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Immediately after we applied for a visa to leave, my mother was kicked out from the (Moscow) Conservatory as a professor, as a teacher and she lost all her concerts. She had to sell her piano so we could eat. We had an empty apartment; my mom was borrowing money to buy some food. Sometimes somebody called her saying: "Tell your son not to go outside, we will kill him". For eight months I was sitting in the apartment without leaving. So, you can understand what ‘love-hate' relationship I have with Russia – people are wonderful all over the world, people are horrible all over the world… I don't think Russians are worse than any other nation. I don't think they love their children less than Ukrainians do, but suddenly I don't understand why we are divided. I would refuse to judge Bashmet or Spivakov that hard, and of course, I can say many things against the system.  

Beethoven - Piano, Violin and Cello Concerto, Dmitry Yablonsky, conductor and soloist, cello

In 2014 you went to the conflict zone in eastern Ukraine and performed in Mariupol when the city was under fire. Tell us more about this experience. Were you not scared of going there?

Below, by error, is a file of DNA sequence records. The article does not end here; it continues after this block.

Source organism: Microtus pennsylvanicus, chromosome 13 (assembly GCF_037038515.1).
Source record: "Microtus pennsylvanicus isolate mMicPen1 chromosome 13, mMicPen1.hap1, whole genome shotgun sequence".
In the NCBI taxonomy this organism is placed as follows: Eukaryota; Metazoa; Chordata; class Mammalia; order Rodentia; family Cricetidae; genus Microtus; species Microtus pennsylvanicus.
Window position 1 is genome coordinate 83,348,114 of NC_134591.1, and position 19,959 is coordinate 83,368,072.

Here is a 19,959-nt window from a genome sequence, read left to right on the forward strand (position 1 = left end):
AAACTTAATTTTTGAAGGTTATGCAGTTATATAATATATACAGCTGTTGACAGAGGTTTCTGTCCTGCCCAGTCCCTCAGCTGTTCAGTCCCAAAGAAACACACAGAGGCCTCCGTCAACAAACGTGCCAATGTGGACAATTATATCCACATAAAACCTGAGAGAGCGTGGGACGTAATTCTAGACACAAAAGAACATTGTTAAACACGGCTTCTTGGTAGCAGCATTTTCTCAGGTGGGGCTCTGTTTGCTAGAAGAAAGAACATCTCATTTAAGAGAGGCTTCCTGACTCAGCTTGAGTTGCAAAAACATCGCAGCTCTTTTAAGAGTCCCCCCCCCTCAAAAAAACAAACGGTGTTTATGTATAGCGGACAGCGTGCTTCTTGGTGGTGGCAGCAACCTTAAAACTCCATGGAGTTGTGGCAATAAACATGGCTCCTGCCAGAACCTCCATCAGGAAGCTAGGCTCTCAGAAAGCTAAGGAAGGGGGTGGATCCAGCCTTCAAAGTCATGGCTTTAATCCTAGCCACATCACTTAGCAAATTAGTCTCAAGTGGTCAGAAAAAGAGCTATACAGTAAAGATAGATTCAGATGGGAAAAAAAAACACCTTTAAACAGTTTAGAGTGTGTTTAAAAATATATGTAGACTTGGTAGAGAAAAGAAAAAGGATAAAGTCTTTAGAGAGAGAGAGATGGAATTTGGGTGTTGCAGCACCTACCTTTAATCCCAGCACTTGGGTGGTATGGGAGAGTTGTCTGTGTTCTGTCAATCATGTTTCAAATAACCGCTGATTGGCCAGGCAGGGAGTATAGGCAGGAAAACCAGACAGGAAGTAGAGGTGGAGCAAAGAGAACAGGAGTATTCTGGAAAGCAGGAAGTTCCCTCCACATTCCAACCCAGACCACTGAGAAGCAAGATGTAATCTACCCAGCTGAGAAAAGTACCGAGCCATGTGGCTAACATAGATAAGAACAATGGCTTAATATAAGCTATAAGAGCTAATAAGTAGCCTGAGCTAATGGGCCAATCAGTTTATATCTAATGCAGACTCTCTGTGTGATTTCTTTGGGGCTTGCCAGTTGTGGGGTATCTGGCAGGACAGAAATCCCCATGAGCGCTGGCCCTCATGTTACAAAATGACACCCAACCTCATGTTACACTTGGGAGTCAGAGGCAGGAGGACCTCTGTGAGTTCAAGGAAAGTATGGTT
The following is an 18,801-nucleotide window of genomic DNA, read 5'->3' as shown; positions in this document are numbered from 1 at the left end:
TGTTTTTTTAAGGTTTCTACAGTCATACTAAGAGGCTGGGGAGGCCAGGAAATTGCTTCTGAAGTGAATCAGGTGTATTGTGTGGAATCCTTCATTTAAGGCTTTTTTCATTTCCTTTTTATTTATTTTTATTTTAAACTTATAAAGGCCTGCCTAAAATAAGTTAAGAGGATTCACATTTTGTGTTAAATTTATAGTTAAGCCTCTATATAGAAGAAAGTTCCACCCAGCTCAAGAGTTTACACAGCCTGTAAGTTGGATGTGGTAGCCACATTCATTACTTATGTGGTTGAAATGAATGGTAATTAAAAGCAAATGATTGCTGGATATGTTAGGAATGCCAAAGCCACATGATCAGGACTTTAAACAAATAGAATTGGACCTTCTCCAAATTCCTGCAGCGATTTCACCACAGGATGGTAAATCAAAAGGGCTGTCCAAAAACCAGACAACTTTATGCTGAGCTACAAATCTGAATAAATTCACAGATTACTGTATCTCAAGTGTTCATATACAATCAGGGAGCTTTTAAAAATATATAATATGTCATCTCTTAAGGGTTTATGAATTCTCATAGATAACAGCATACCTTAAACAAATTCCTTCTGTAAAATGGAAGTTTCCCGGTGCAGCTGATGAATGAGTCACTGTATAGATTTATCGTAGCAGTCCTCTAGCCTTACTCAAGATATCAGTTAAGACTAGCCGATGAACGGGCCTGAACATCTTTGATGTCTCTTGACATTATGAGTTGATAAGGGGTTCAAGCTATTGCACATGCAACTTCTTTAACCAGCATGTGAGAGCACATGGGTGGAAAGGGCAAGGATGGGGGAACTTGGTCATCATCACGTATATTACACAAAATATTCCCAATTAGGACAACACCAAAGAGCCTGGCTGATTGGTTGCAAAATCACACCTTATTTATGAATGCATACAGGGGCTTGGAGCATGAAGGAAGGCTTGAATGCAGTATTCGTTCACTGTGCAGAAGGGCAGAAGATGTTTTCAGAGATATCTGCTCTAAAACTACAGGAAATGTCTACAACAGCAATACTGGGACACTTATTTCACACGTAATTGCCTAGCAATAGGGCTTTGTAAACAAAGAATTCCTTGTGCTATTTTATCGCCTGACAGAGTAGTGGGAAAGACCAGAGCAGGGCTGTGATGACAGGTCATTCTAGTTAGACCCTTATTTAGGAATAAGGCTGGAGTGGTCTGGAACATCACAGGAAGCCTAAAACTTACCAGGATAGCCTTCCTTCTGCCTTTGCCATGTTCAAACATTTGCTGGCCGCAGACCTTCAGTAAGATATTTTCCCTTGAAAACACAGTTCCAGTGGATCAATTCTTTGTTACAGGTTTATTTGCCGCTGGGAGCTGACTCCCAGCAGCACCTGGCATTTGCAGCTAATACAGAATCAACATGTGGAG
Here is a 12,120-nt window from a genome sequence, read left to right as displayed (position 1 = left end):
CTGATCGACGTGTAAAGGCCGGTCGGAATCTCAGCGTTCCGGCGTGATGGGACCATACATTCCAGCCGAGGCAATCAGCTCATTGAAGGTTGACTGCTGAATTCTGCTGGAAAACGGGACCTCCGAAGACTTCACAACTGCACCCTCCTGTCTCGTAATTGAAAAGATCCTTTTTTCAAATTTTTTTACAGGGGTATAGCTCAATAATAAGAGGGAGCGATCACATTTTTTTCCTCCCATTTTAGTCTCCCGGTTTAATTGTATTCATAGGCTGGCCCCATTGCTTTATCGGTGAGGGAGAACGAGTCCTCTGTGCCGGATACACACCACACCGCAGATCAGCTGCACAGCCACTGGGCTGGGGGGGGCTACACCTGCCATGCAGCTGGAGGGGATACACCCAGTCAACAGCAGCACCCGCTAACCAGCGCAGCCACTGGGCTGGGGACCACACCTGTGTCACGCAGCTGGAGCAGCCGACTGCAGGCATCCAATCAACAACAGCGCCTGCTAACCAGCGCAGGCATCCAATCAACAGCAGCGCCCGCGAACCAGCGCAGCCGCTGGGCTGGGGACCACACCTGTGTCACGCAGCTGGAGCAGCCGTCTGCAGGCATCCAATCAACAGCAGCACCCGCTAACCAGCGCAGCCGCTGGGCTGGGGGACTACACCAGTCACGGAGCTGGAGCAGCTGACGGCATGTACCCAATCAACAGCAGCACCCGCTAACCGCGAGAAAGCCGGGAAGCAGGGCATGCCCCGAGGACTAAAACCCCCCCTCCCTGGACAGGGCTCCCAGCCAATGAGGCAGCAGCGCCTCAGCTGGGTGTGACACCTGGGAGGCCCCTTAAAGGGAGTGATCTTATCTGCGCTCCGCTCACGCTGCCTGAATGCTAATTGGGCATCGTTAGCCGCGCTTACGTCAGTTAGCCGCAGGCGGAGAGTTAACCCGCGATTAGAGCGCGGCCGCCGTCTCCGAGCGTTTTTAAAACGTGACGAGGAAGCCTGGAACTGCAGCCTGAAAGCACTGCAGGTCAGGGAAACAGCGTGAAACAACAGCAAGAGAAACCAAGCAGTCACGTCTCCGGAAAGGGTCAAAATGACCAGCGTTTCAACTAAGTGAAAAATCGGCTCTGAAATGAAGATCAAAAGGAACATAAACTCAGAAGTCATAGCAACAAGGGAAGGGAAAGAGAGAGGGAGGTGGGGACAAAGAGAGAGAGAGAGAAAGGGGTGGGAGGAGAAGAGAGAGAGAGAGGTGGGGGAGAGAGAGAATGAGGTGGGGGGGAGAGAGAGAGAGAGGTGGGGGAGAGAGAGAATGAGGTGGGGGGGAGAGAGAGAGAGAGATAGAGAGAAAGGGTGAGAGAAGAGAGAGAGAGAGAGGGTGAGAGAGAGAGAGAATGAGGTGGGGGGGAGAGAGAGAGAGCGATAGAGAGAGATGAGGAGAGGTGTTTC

Living in Israel we have this every day - we have terror acts every day. But nowadays when you see what's happening in Brussels, in Paris, I think Israel is probably the safest place in the world to live because people are used to you. They are always on alert, there is a phenomenal secret police system always trying to control.

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We (the Kyiv Virtuosos team) went to Mariupol, it was my idea. I did not take a separate limousine; I went there by bus with everybody. It took us 15 hours to get to Mariupol from Kyiv. There were military posts, checkpoints, but we did go through. The city was very clean, there were roses everywhere. But at night after the concert we were sitting in the hotel lobby outside, and we heard the bombing about 10-15 km away. It was a little bit scary, even though we live in Israel and there was a war two years ago on March, but Israel has a special system to protect against bombs. Here (in Ukraine) there is no such system… Still it was wonderful, and I am dying to have a festival there (in Mariupol).

What is the biggest challenge you are currently facing up in Ukraine? (Dmitry says that most of people left the ‘Kyiv Soloists' orchestra to stay with him and formed another team – 'Kyiv Virtuosi')